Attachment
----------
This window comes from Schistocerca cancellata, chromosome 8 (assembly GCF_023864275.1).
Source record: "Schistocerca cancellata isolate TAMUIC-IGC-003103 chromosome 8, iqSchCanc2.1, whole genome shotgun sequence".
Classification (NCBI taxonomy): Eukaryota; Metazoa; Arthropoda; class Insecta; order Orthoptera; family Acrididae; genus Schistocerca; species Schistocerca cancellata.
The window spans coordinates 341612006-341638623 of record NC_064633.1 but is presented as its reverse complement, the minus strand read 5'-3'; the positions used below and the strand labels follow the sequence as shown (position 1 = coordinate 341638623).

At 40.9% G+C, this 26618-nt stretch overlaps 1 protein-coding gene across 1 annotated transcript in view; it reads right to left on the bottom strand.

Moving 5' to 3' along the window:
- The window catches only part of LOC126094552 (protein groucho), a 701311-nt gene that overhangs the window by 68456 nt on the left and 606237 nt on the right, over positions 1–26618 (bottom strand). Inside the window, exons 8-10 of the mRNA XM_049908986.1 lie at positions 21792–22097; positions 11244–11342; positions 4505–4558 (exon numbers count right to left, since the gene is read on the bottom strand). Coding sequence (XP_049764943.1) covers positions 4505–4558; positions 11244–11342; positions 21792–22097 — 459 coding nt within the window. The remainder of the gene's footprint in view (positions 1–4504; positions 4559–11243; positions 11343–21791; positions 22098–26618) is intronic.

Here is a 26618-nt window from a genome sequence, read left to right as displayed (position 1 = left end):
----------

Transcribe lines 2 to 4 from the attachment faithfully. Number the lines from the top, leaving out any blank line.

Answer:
Source record: "Schistocerca cancellata isolate TAMUIC-IGC-003103 chromosome 8, iqSchCanc2.1, whole genome shotgun sequence".
Classification (NCBI taxonomy): Eukaryota; Metazoa; Arthropoda; class Insecta; order Orthoptera; family Acrididae; genus Schistocerca; species Schistocerca cancellata.
The window spans coordinates 341612006-341638623 of record NC_064633.1 but is presented as its reverse complement, the minus strand read 5'-3'; the positions used below and the strand labels follow the sequence as shown (position 1 = coordinate 341638623).